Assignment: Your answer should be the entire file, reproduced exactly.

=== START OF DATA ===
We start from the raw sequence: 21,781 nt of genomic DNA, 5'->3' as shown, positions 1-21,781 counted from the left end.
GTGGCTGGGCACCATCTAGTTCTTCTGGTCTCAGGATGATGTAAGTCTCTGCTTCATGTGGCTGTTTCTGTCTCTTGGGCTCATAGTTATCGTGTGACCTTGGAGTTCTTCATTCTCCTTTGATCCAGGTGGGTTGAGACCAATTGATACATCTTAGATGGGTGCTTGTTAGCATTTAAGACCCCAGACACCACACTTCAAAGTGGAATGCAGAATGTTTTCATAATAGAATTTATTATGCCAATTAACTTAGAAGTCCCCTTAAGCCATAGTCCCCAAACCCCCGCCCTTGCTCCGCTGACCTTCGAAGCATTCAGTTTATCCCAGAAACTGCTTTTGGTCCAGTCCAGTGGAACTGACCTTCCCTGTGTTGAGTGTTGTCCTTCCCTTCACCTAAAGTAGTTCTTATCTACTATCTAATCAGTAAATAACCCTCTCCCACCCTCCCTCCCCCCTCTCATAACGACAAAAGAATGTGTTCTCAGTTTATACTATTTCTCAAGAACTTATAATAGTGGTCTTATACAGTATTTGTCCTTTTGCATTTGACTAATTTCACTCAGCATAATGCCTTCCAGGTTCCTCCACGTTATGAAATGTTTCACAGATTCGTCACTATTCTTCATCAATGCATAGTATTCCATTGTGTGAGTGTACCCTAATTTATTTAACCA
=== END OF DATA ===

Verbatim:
We start from the raw sequence: 21,781 nt of genomic DNA, 5'->3' as shown, positions 1-21,781 counted from the left end.
GTGGCTGGGCACCATCTAGTTCTTCTGGTCTCAGGATGATGTAAGTCTCTGCTTCATGTGGCTGTTTCTGTCTCTTGGGCTCATAGTTATCGTGTGACCTTGGAGTTCTTCATTCTCCTTTGATCCAGGTGGGTTGAGACCAATTGATACATCTTAGATGGGTGCTTGTTAGCATTTAAGACCCCAGACACCACACTTCAAAGTGGAATGCAGAATGTTTTCATAATAGAATTTATTATGCCAATTAACTTAGAAGTCCCCTTAAGCCATAGTCCCCAAACCCCCGCCCTTGCTCCGCTGACCTTCGAAGCATTCAGTTTATCCCAGAAACTGCTTTTGGTCCAGTCCAGTGGAACTGACCTTCCCTGTGTTGAGTGTTGTCCTTCCCTTCACCTAAAGTAGTTCTTATCTACTATCTAATCAGTAAATAACCCTCTCCCACCCTCCCTCCCCCCTCTCATAACGACAAAAGAATGTGTTCTCAGTTTATACTATTTCTCAAGAACTTATAATAGTGGTCTTATACAGTATTTGTCCTTTTGCATTTGACTAATTTCACTCAGCATAATGCCTTCCAGGTTCCTCCACGTTATGAAATGTTTCACAGATTCGTCACTATTCTTCATCAATGCATAGTATTCCATTGTGTGAGTGTACCCTAATTTATTTAACCA